Jesus told a beautiful story about this innate tendency in our DNA called “The Widow’s Mite” (Lk. 21:1-4; Mk 12:41-44). To paraphrase, Jesus was in the temple and saw many rich men giving large amounts of money to the temple treasury, and then a poor widow came along and put in two mites (about $2 in today’s money). Jesus said that this poor widow had given more than any of those rich men because they had given from their abundance, but she had given from a place of need. She ignored her biology which I’m sure was screaming at her, “NO! KEEP THE MONEY!” and chose to live in a mindset of abundance.
4) Someone Else’s Problem
This is the idea that these global issues should be solved by governments, the church, or the ultra-wealthy, and if they would just “do their part” then we wouldn’t have these problems. This might technically be true, but it is unhelpful. If all the world’s resources were used and distributed equitably, it would indeed solve some immediate problems, but it is so far from the reality of our lived experience that I don’t see it as a good enough reason to not get involved. From another angle, these problems can also be seen as opportunities to express love and goodwill in the world. Those who turn their back and say, “It’s not my problem,” are in a sense robbing themselves of an opportunity to grow and develop as a person.
5) Analysis Paralysis
Have you ever taken the time to research where help is most needed, but you got buried in terabytes of data, statistics, and donor appeals, all of which sound so urgent that it becomes impossible to decide? This is also something I have experienced. I have chosen to work with children in Ukraine, but what about Sudan? What about Yemen? What about inner-city Chicago? For myself, I have decided to help in this area because I believe it is the best balance between what is needed and what I have to offer. That being said, anywhere you decide to help, is better than not helping at all. As I do my work in Ukraine, I have to trust that caring and generous people are working just as hard in Sudan, Yemen, and all the places where people need help.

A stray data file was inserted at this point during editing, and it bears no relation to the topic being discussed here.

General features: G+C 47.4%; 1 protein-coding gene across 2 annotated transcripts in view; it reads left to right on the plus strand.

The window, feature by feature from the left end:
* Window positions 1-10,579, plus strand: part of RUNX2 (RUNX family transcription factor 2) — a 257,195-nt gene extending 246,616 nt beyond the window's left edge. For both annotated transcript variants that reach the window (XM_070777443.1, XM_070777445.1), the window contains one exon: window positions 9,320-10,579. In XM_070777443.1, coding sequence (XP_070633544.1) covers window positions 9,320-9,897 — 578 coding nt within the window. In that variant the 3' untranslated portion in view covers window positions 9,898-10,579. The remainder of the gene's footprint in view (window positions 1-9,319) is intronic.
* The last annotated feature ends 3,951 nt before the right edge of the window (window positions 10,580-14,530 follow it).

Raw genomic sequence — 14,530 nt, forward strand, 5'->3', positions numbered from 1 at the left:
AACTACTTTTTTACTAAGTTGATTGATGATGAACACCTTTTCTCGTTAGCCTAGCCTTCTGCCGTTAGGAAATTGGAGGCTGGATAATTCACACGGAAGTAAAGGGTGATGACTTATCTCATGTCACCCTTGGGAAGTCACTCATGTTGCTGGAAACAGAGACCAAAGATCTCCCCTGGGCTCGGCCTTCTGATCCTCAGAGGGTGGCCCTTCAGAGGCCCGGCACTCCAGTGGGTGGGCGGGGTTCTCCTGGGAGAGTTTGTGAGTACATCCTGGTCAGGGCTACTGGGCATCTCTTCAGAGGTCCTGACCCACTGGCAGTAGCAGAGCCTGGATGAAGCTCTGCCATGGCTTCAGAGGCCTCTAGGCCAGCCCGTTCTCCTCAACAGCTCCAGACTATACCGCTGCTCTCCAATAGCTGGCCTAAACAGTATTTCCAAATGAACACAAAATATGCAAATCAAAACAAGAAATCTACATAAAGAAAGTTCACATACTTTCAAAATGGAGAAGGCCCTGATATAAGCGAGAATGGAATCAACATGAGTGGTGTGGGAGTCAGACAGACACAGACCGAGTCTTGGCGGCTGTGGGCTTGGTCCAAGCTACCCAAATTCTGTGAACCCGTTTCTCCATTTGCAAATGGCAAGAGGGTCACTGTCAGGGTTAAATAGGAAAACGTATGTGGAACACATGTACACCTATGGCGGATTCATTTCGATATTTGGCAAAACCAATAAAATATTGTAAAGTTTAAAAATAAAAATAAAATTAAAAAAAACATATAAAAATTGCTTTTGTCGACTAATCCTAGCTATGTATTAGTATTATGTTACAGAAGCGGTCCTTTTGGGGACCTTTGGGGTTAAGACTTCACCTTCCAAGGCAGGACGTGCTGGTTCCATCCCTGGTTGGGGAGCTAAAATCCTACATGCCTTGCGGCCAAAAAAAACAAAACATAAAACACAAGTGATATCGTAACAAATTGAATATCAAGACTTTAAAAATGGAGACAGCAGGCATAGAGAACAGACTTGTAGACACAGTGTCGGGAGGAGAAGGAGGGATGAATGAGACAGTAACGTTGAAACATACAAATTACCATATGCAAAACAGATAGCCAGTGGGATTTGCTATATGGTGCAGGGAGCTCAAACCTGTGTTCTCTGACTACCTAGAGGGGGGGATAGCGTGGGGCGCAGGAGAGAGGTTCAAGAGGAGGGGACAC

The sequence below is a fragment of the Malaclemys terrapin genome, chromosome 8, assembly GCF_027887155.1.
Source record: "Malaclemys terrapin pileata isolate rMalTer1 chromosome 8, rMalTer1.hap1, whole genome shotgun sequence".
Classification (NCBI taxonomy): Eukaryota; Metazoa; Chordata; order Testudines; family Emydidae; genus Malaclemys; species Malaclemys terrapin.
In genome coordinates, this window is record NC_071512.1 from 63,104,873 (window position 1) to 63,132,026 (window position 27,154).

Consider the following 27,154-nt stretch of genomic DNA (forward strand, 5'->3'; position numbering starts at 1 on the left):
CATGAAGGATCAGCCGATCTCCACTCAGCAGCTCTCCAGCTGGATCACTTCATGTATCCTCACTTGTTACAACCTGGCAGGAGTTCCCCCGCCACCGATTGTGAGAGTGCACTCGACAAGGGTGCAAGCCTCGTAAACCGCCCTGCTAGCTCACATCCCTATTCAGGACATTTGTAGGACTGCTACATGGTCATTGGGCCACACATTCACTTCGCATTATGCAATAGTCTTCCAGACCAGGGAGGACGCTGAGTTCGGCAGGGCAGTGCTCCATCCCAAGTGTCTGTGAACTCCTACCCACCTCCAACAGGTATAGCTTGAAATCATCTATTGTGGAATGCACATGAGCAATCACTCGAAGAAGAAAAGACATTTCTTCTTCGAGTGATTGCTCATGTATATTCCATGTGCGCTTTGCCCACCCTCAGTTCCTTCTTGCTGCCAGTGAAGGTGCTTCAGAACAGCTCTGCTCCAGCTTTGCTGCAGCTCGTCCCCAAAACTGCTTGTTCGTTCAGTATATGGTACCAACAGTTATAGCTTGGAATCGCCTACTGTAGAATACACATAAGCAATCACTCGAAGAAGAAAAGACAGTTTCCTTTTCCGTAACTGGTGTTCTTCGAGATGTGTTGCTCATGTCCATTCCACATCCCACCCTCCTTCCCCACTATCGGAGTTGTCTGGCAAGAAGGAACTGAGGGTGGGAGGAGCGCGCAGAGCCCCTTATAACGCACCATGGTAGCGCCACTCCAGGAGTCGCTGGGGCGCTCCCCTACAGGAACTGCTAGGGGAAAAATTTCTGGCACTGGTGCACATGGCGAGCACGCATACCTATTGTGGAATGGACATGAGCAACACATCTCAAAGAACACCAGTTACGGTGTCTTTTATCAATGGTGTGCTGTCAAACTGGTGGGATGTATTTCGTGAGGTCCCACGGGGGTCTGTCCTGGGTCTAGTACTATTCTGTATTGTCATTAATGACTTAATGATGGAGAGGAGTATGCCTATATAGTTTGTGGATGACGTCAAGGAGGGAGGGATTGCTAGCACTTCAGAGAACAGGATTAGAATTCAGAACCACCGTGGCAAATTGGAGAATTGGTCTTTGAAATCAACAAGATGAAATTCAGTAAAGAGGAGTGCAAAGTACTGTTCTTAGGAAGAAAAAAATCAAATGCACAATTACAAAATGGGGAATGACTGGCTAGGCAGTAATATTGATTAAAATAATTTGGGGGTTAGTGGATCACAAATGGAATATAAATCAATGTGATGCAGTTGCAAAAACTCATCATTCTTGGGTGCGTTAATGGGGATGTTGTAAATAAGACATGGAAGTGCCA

6) How Much Is Enough?
Sometimes it’s very difficult to know how much to give. We understand that selling everything we own and giving the money away isn’t practical because then we would become dependent ourselves. On the other hand, if we give something as small as $1 per year, it can feel half-hearted and not really what we can give. Therefore, we understand that the proper amount is somewhere between $1 per year and everything we have, but where is that line?
Well, there are a couple of interesting movements that have attempted to answer that question. One is called “Giving What We Can” started by Toby Ord and another is called “Effective Altruism” which was co-founded by philosopher Will MacAskill. These movements advocate for giving 10% of your income to highly effective charities. Ultimately, each person decides what is right for them, but I do recommend budgeting, and planning to give a certain amount, because it takes the pressure off. Whatever cause you care about (educational, environmental, sex trafficking, or helping kids in war zones like my organization, Novi), if you know you have $500, or $5,000 set aside for making positive change in the world, then you can approach it with some excitement, and anticipation of living out what you believe in in this way.
7) I Have My Own Problems
Life is hard, and expensive. Car repairs, leaky faucets, interest rates going up, and inflation are all real-world expenses that can dominate our attention. It’s not surprising that with all of the problems a person can face, the well-being of someone on the other side of the world isn’t our top priority. This is another one of those ideas that is true, but often unhelpful. Our instinct is usually to take care of ourselves first, then help those in need if we have extra. What many people don’t realize is that putting others first with our money is a much more effective strategy for achieving happiness and fulfillment (see Spending Money On Others Promotes Happiness by Dr. Lara B. Aknin et al 2013).
8) It Doesn’t Feel Real
If I tell you that there are 450 million children living in active war zones, it doesn't feel real. Even if I’m more specific and tell you that over 1.2 million children are displaced inside of Ukraine right now it still feels distant and intangible. When I tell you that the recent flooding in Kherson displaced thousands and left tens of thousands without clean water it sounds like a news headline that you might bring up at lunch to spark interesting conversation, but it’s unlikely to inspire action.
People need personal stories to make these statistics real. Take Alex for instance. Alex is eleven years old, he loves playing video games, football, and he also speaks fluent English and Korean. He grew up in a village in the east of Ukraine that is now occupied by Russia. Before his family fled, a missile hit his apartment building and killed several of his neighbors.
After the first explosion, Alex’s mother threw a mattress over him to protect him from the debris, and moments later another missile hit the street outside and launched the dumpster which was bolted to the concrete through their living room window, crashing just a few feet from Alex. They got into their car and fled for their lives making it out just in time.